But all we have is now. Every moment gives birth to a new possibility, a new world, a new way to enhance your relationships with others. If you let that world in, you wouldn’t believe what happens! All that tangled energy gets released. Blockages, like an ice cube in hot water, dissolve.
In Paulo Coelho’s book Aleph he writes:
“In magic -and in life – there is only the present moment, the now. You can’t measure time the way you measure the distance between two points. “Time” doesn’t pass. We human beings have enormous difficulty in focusing on the present; we’re always thinking about what we did, about how we could have done it better, about the consequences of our actions, and about why we didn’t act as we should have. Or else we think about the future, about what we’re going to do tomorrow, what precautions we should take, what dangers await us around the next corner, how to avoid what we don’t want and how to get what we have always dreamed of.”
If we stopped for a moment to really be with that person who is talking instead of with our own brain chatter, we might hear the intended meaning more clearly.
We all have our assumptions that we carry into conversations. But imagine what it would feel like to remove those assumptions for just one of them you will have today. Instead of assuming your neighbor will be grouchy, thereby affecting how you will greet her, take away those pretenses with an open mind. Or what if your boss, whom you assume isn’t a morning person, is someone you don’t avoid this morning, but instead approach with the intention to listen to whatever he says. Draw closer and you might find he is dropping clues as to why his face is so mean every morning.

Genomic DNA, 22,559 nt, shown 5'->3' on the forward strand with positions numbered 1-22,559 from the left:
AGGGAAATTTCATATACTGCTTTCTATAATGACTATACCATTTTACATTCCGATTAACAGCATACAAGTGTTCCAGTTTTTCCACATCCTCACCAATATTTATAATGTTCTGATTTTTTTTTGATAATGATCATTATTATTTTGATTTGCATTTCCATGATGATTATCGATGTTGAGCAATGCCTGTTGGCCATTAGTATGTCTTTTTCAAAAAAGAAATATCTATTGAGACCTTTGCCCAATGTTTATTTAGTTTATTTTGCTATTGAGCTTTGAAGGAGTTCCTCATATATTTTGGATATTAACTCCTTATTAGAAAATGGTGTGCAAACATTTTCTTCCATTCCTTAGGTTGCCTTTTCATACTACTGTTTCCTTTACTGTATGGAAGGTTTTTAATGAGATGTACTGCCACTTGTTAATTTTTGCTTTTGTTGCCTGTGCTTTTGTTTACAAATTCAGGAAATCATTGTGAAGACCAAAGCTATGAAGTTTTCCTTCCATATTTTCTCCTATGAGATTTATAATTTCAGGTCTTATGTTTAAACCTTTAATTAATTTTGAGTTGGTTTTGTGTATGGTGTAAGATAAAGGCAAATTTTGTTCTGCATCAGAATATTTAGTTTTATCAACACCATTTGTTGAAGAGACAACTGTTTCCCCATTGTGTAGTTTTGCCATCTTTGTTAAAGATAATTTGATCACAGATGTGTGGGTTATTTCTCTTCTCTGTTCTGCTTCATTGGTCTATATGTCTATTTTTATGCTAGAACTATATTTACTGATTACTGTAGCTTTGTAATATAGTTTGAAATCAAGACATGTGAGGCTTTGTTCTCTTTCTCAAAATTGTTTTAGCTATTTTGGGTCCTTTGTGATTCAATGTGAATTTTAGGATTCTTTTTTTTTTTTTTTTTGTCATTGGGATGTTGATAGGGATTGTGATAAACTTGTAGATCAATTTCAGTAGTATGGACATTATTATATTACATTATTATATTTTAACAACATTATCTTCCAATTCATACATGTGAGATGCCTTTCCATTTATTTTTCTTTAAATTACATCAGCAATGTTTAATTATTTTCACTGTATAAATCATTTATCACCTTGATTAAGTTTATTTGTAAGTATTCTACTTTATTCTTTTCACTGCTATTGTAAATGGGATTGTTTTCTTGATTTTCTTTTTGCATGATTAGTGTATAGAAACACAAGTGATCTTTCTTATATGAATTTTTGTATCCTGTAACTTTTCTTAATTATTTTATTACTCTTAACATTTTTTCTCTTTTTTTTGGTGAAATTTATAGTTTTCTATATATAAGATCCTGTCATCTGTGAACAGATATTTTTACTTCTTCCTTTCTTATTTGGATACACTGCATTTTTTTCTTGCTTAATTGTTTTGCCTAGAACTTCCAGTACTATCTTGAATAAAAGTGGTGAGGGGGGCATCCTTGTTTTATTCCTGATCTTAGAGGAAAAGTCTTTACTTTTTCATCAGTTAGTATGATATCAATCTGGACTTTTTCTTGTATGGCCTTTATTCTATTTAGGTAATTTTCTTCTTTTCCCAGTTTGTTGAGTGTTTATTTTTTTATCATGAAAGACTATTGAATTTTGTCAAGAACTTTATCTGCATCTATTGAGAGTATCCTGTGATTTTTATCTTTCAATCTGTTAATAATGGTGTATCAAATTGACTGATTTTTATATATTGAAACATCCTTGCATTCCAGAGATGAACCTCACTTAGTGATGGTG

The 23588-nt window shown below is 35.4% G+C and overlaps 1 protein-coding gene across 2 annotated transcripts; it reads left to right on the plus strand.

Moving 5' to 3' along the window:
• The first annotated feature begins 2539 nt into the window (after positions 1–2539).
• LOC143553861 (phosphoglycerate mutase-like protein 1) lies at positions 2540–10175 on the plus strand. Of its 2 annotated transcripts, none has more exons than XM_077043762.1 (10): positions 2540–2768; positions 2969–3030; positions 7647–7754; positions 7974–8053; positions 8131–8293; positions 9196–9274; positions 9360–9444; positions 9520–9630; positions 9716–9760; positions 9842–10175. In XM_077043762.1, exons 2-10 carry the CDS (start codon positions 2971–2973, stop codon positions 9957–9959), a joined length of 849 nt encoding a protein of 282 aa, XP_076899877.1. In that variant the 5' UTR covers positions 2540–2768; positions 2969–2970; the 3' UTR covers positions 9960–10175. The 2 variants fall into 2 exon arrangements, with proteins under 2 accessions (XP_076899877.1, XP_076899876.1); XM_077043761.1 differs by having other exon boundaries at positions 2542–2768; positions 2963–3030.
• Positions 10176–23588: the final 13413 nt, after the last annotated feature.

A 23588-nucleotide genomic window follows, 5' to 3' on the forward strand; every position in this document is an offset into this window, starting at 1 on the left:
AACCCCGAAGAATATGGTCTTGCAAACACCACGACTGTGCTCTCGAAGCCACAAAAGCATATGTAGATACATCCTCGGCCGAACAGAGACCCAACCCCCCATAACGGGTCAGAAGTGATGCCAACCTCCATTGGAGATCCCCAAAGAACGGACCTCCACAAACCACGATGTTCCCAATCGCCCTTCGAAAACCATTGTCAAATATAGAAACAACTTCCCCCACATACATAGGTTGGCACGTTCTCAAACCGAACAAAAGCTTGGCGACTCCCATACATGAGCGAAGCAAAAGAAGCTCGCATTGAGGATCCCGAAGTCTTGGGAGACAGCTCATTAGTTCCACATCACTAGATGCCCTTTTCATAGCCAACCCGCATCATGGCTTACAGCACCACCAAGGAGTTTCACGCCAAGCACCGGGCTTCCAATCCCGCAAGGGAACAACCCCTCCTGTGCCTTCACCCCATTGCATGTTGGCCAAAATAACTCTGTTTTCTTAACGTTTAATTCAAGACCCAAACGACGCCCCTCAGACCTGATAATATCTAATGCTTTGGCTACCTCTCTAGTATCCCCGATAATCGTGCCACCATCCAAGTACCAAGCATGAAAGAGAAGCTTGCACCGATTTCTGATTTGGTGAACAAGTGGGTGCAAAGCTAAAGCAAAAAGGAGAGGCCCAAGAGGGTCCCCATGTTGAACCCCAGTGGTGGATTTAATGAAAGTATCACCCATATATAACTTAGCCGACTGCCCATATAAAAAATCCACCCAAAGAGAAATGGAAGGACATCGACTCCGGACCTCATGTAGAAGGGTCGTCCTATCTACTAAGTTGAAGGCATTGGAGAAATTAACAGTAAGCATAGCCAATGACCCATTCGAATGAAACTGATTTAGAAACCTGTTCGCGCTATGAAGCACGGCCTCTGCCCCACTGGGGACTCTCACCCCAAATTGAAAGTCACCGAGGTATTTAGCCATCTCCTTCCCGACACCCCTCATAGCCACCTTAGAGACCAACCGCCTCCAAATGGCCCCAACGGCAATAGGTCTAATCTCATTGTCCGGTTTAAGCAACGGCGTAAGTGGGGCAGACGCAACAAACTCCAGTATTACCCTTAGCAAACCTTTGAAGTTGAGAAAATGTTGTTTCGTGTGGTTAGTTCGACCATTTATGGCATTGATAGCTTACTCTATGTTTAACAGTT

Every one of us leaves a trace of what we are really saying in the room; a deep listener can hear it.
I’m up for the challenge to listen better today. Are you?
October 15, 2012
The Golden Rule says: “Do unto others as you would have them do unto you.”
The idea isn’t new. It is a standard that rests on the belief that we are all one.